I’ve Returned From My October Road Trip – There’s So Much To Think About
Last Thursday after tidying up the last of my pressing tasks at work, I set off on my motorcycle. With a week worth of vacation time blocked off on the calendar, I had a few things scribbled on the notebook of my mind to visit.
Sightseeing, that’s what I would be doing. But maybe not in the most traditional sense. The way I envisioned it was more like just floating in the world until it was time to come home. The idea was to see part of America that doesn’t look like where I live.
It is now Friday morning and I have returned home. A lot happened while I was away doing nothing.
- I completed a 24-hr Motorcycle endurance Rally (The VOID 10)
- Rode 4,000 miles through 10 states
- Hugged people who are more important than they know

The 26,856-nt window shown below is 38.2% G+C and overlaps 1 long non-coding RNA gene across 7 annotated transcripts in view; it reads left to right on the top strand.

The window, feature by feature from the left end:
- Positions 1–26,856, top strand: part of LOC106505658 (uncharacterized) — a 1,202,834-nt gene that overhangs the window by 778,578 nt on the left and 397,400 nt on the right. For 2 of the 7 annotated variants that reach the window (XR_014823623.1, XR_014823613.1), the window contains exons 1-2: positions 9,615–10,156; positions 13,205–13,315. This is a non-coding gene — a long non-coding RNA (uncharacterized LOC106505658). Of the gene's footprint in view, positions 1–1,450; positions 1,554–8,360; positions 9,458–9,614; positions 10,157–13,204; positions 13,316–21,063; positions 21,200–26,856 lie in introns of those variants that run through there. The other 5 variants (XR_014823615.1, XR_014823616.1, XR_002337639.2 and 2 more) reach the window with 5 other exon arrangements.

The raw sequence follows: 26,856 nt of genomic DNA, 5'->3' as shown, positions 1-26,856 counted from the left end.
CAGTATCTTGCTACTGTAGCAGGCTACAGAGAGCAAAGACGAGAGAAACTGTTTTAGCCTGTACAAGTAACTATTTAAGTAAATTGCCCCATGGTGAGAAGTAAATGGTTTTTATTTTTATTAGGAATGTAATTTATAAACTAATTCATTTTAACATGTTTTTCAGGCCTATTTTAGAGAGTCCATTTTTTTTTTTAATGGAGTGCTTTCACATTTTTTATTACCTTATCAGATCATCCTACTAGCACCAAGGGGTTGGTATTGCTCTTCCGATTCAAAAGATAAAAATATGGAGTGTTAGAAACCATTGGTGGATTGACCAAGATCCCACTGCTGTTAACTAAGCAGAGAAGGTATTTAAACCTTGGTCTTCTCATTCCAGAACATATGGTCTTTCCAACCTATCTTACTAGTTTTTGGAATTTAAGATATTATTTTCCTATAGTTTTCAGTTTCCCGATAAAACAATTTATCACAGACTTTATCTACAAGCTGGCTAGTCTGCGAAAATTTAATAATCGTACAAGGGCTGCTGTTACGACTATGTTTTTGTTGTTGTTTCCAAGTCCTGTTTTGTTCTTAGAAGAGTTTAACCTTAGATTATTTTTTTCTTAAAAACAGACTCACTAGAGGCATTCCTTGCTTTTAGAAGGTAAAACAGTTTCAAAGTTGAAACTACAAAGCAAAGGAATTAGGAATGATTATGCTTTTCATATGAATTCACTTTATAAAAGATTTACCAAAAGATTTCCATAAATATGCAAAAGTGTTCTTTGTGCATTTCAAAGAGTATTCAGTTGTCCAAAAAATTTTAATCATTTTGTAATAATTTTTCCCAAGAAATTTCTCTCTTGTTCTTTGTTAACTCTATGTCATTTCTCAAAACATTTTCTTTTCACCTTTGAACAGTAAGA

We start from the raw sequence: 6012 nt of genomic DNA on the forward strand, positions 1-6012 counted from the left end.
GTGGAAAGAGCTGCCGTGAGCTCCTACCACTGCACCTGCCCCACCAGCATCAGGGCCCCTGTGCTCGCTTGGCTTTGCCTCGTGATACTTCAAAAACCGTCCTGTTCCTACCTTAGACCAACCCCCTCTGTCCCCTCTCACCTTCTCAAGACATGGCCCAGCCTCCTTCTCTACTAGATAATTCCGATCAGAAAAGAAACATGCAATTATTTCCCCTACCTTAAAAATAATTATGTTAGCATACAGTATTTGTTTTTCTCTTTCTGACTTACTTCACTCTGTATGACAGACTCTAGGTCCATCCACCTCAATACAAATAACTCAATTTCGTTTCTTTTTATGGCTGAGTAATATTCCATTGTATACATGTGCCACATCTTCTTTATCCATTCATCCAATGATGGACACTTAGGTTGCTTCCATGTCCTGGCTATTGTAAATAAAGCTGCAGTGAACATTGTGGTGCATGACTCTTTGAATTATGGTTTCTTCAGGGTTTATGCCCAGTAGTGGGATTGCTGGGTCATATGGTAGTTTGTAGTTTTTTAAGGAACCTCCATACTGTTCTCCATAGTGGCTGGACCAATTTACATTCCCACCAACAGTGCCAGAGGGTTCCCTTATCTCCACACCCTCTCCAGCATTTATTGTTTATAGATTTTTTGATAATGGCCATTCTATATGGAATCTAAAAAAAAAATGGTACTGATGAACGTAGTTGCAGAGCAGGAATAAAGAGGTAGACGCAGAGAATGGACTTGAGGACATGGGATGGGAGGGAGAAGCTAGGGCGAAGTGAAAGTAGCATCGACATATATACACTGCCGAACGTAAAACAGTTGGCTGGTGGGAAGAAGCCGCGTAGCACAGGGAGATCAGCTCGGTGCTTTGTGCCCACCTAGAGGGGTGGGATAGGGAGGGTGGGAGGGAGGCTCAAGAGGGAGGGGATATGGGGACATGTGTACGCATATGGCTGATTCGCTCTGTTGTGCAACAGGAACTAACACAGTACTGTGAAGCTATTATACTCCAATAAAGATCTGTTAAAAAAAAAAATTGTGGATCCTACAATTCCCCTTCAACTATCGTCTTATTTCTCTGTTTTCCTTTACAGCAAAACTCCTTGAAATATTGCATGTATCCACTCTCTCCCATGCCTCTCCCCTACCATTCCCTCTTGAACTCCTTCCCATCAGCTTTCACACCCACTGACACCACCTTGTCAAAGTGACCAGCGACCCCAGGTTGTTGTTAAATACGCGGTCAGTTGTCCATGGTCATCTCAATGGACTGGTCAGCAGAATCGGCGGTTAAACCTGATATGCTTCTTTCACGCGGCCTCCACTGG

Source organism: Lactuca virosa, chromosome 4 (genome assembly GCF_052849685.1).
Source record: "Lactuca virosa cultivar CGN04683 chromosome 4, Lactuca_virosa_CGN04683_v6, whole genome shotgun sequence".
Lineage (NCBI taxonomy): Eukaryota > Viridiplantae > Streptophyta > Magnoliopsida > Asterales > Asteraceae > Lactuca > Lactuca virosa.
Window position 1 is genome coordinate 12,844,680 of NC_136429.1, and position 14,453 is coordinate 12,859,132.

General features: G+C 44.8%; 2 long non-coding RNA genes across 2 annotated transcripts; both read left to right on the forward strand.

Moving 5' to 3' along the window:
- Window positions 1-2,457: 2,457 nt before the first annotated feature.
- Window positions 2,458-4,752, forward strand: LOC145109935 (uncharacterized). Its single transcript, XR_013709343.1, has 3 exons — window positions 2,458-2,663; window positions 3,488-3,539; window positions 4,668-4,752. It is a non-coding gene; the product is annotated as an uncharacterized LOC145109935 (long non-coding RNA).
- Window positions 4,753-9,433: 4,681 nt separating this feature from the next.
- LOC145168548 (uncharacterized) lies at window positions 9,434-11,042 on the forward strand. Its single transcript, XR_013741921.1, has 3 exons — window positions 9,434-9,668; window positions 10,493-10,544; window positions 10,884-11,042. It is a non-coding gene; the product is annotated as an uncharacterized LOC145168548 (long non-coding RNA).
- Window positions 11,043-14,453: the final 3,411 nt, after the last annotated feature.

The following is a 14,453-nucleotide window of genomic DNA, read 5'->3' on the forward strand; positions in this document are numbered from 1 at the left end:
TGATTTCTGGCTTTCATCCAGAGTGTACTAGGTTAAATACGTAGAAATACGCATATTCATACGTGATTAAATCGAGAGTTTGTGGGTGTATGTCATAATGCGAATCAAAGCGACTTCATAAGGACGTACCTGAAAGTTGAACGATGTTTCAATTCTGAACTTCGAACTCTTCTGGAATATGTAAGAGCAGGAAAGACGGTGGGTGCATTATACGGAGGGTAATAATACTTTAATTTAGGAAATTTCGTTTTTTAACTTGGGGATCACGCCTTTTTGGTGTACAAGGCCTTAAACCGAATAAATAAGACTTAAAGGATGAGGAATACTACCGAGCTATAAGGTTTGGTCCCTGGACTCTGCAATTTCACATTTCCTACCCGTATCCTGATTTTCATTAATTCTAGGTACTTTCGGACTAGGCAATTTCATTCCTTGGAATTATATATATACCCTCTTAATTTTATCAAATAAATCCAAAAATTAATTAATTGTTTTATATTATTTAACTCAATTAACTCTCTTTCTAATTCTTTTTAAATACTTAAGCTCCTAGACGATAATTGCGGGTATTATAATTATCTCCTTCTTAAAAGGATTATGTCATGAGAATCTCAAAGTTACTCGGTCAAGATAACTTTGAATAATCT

- Rode through blinding rain and cringed watching lightning
- Worried about unnecessary things
- Rode in temperatures ranging from 40-85 degrees
- Made new friends
- Talked to strangers
- Felt scared
- Basked in the glow of serendipity
- Dropped my motorcycle
- Sang out loud in my helmet
- Saw amazing sunrises
- Took byways, back roads, highways, Interstates
- Watched fields roll away to the horizon
- Felt far away from home
- Ordered a pizza to my hotel room and ate 1/2 of it
- Wondered why I live where I do
- Was never more sure that I don’t know anything about anything
- Was hypnotized by wind turbines
- Felt my heart break for a woman who wept while talking to me
- Didn’t know if I made the right choice
- Saw Superman
- Contemplated buying Underoos
- Looked ugly
- Came to understand that I don’t know what half of those machines on a farm do
- Wore the same shirt for 6 days
- Didn’t drink enough water
- Had chapped lips
- Took in the tremendous-ness of the landscape
- Missed my family
- Saw Santa Claus
- Was surprised
- Thought and thought and thought all day long
My trip was tremendous on a personal level. I don’t think I’ve ever been more in touch with or at least grasping at parts of myself that seem like they’re often asleep at the wheel.
Travel is a gift. It’s rewards are felt long after you’ve stopped moving.